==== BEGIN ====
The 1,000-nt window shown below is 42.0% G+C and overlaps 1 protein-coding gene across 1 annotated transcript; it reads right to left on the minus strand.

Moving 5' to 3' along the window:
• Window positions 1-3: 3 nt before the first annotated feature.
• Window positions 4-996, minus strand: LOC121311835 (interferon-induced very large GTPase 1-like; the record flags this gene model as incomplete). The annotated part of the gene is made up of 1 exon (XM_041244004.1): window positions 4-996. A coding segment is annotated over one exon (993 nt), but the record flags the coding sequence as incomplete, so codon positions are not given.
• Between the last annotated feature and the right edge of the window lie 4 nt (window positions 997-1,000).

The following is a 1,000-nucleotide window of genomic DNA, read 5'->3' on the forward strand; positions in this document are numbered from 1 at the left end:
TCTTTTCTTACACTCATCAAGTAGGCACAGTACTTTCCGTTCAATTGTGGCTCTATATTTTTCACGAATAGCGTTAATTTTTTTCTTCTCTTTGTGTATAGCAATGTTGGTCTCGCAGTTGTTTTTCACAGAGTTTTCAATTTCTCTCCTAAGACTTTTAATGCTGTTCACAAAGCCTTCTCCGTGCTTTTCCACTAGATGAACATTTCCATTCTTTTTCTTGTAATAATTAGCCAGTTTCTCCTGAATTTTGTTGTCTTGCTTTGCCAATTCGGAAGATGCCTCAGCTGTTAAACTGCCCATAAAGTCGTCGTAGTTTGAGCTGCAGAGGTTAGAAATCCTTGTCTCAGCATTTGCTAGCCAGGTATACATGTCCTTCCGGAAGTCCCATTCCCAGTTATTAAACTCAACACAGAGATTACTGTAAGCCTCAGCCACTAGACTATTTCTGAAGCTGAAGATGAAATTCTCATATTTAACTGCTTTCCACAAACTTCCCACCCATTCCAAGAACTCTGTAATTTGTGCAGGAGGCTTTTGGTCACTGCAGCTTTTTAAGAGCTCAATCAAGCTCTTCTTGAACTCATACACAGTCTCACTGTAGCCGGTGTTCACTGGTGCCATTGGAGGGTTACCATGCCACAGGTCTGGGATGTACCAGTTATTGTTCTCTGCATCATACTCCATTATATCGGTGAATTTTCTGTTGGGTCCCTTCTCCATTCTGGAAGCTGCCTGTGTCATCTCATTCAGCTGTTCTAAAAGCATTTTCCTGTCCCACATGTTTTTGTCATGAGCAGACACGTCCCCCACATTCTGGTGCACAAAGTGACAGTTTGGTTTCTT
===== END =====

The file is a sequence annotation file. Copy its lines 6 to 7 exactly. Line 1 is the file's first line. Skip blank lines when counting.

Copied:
The following is a 1,000-nucleotide window of genomic DNA, read 5'->3' on the forward strand; positions in this document are numbered from 1 at the left end:
TCTTTTCTTACACTCATCAAGTAGGCACAGTACTTTCCGTTCAATTGTGGCTCTATATTTTTCACGAATAGCGTTAATTTTTTTCTTCTCTTTGTGTATAGCAATGTTGGTCTCGCAGTTGTTTTTCACAGAGTTTTCAATTTCTCTCCTAAGACTTTTAATGCTGTTCACAAAGCCTTCTCCGTGCTTTTCCACTAGATGAACATTTCCATTCTTTTTCTTGTAATAATTAGCCAGTTTCTCCTGAATTTTGTTGTCTTGCTTTGCCAATTCGGAAGATGCCTCAGCTGTTAAACTGCCCATAAAGTCGTCGTAGTTTGAGCTGCAGAGGTTAGAAATCCTTGTCTCAGCATTTGCTAGCCAGGTATACATGTCCTTCCGGAAGTCCCATTCCCAGTTATTAAACTCAACACAGAGATTACTGTAAGCCTCAGCCACTAGACTATTTCTGAAGCTGAAGATGAAATTCTCATATTTAACTGCTTTCCACAAACTTCCCACCCATTCCAAGAACTCTGTAATTTGTGCAGGAGGCTTTTGGTCACTGCAGCTTTTTAAGAGCTCAATCAAGCTCTTCTTGAACTCATACACAGTCTCACTGTAGCCGGTGTTCACTGGTGCCATTGGAGGGTTACCATGCCACAGGTCTGGGATGTACCAGTTATTGTTCTCTGCATCATACTCCATTATATCGGTGAATTTTCTGTTGGGTCCCTTCTCCATTCTGGAAGCTGCCTGTGTCATCTCATTCAGCTGTTCTAAAAGCATTTTCCTGTCCCACATGTTTTTGTCATGAGCAGACACGTCCCCCACATTCTGGTGCACAAAGTGACAGTTTGGTTTCTT